The source for the jones counter course measuring device
La fuente para el dispositivo de medición contra jones curso
History of the Jones Counter
by Alan Jones, January 1, 1984
Note from the Road Running Technical Council of USATF: The "Jones Counter" is the device which is now used universally for recording wheel revolutions when measuring race courses using thecalibrated bicycle method. This article first appeared in Summer 1984 in the RRCA publication Footnotes. Alan posted it more recently in MNForum on 1998 June 10. In addition to inventing the Jones Counter, Alan Jones is the author of widely used software for race scoring.
When you run a particularly good time in a race, you often wonder right away if the course is short. If the course is advertised as"certified", you have some degree of assurance that it is accurate.
Have you ever stopped to think what it is that makes one course certified and another not? Behind each certified course is a lot of work by dedicated people who want to give you that confidence in the times you run. There are many aspects to course measuring. One is the device used. My son, Clain, has made such a device that hasbeen used to measure thousands of courses over the past ten years [Remember, this was written in 1984]. Since he has now sold the business it seems an appropriate time to write a history of the device since one cannot claim such a history is being used to help sell the counters.
The Counter mounts on the front wheel of a bicycle and is used to measure road courses. The counter records 20 counts foreach revolution of the wheel. By riding the bike over an accurately measured course to establish the number of counts per mile (or kilometer) one can then measure a course to a high degree of accuracy.
I have often been asked how my son began making the Clain Jones Counter which has been used to measure two Olympic Marathon courses as well as road race courses all over the world. By digginginto some of his and my records I've created the following account.
Back in 1970, I ran in my first road race which was a local affair sponsored by a church advertised as "20 Kilometers". While I didn't run a fantastic time, I knew it was faster than seemed possible. I drove my car out on an Interstate highway and did a rough calibration of my car's odometer and then rode over the course. I foundit to be about 11.4 miles instead of the 12.4 it should have been.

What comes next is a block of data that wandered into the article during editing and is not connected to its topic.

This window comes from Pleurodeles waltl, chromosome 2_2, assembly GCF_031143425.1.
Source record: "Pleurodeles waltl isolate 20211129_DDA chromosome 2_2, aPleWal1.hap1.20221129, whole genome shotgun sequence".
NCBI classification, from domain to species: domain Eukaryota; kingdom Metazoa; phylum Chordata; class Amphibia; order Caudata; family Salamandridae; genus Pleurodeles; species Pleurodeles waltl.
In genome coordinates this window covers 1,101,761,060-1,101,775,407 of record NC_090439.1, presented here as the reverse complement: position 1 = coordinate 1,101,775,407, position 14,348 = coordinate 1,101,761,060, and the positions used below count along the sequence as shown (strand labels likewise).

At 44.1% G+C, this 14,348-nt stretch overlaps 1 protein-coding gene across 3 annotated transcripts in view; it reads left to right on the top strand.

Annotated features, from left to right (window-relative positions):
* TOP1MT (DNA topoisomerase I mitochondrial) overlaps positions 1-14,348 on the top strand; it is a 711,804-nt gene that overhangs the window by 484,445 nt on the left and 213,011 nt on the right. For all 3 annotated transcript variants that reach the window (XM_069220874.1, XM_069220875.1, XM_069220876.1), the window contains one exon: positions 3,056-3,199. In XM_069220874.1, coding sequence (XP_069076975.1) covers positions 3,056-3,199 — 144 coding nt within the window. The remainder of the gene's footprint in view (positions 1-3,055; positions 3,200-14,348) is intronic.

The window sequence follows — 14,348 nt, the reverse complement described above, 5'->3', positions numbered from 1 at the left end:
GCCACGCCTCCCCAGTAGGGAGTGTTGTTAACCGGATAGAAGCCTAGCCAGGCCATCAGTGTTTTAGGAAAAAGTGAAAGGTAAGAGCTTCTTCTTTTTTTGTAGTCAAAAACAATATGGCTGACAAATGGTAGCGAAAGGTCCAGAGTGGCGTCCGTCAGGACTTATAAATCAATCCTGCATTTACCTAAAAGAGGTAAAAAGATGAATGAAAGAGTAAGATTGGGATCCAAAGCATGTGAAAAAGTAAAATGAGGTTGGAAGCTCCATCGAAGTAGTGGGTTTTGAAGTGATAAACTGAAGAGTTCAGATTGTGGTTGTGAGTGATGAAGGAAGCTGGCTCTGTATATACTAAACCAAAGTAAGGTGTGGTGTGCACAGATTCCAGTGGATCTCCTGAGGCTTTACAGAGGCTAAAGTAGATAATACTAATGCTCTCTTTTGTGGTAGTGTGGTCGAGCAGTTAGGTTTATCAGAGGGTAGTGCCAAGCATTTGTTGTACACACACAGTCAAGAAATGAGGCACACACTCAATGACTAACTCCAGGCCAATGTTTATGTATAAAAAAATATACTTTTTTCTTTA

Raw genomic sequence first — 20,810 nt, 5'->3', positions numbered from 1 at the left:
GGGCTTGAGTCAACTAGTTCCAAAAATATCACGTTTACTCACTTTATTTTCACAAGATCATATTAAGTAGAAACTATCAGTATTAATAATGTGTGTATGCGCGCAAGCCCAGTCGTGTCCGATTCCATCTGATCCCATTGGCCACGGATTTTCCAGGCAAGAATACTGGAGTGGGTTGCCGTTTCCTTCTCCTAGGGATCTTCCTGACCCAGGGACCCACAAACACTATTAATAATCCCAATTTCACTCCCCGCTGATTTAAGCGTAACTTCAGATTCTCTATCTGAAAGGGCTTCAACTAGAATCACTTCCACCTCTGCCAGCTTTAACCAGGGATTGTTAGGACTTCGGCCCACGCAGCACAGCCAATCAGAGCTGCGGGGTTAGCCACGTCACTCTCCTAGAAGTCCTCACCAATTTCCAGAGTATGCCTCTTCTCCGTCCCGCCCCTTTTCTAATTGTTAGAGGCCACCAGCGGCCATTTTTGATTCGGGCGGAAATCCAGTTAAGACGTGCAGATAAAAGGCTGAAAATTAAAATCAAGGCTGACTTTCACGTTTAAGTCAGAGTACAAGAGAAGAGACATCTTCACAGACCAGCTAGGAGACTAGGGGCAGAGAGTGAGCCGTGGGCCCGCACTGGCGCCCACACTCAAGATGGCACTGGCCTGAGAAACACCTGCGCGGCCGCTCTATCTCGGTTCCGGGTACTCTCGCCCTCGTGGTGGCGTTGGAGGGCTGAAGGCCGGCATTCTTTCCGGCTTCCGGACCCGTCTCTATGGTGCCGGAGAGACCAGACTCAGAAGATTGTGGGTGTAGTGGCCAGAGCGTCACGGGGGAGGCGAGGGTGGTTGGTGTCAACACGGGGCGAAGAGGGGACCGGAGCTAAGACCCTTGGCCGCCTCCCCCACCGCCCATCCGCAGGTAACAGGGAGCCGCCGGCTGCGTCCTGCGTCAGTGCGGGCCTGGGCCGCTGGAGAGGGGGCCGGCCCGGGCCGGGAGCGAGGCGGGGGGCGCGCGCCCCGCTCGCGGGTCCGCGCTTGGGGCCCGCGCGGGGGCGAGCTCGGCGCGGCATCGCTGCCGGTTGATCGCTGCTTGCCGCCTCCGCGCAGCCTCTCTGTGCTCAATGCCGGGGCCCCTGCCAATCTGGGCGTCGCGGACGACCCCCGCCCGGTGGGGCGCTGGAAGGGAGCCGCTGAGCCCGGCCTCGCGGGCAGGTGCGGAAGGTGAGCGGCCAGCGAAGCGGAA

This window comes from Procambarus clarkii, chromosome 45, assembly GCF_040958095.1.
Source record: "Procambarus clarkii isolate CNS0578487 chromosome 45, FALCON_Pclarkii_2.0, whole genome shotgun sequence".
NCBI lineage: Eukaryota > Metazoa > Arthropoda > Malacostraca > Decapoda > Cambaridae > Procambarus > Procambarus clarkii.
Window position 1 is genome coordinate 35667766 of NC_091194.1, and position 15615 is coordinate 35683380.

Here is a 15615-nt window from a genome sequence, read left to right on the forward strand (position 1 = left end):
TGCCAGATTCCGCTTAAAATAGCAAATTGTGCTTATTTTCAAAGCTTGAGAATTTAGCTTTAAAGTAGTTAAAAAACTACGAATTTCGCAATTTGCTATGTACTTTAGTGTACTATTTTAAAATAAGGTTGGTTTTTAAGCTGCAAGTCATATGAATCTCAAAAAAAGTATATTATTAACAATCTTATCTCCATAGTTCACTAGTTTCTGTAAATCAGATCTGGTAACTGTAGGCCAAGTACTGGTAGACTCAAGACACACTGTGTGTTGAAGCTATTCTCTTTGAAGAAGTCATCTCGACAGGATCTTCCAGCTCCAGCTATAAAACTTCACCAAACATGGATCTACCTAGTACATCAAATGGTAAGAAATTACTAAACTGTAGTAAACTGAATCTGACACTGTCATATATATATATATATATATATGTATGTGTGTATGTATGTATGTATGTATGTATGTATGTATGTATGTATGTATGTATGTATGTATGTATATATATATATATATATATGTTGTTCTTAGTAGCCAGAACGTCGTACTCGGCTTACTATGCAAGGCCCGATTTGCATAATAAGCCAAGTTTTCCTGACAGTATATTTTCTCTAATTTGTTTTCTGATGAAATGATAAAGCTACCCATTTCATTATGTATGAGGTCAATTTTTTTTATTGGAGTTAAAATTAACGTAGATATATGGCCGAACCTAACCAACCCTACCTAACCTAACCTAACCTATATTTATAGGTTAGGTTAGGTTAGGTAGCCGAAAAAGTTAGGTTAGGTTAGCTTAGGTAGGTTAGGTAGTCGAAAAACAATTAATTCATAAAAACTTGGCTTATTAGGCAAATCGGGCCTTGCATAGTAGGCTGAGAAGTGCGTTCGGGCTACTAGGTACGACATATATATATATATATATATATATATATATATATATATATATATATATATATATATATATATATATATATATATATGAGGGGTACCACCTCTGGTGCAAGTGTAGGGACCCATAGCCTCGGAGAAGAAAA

It so happened that this was the last running of the race since the priest who had been the meet director for 13 years was retiring and the parishioners did not want to carry it on. A few of us decided to try to pick it up and change it from a "point-to-point" format to a loop format. About this time an article appeared in Runner'sWorld telling how to measure a course. Up until this time I had never heard of Ted Corbitt who did the certifying for the RRCA and AAU (to be replaced by TAC [which is now USATF]).
A friend, Tom Young, gave me a revolution counter that was used many years ago in an IBM machine to record the number of hours of use. I still have this counter. It is made of metal and has inscribed on the end of thecase:
THE VEEDER M'F'G CO.
HARTFORD, CONN., U.S.A.
I figured I might be able to use this somehow but needed a way to revolve it as the wheel turned. I went to a bike shop and rooted through a box of old odometer gears. It seems that odometers wear out faster than the gears so people come in to get an odometer repaired but the gear part is notreplaced. Since every new odometer comes with a gear, the proprietor was developing a collection of them. I found one that I thought I could hook to my counter.
By filing the circular shaft on the counter into a square cross-section, I was able to attach it to the gear which was then slipped over the front axle of my bicycle.
Tom and I then went out to a section of unfinished Interstate highway and...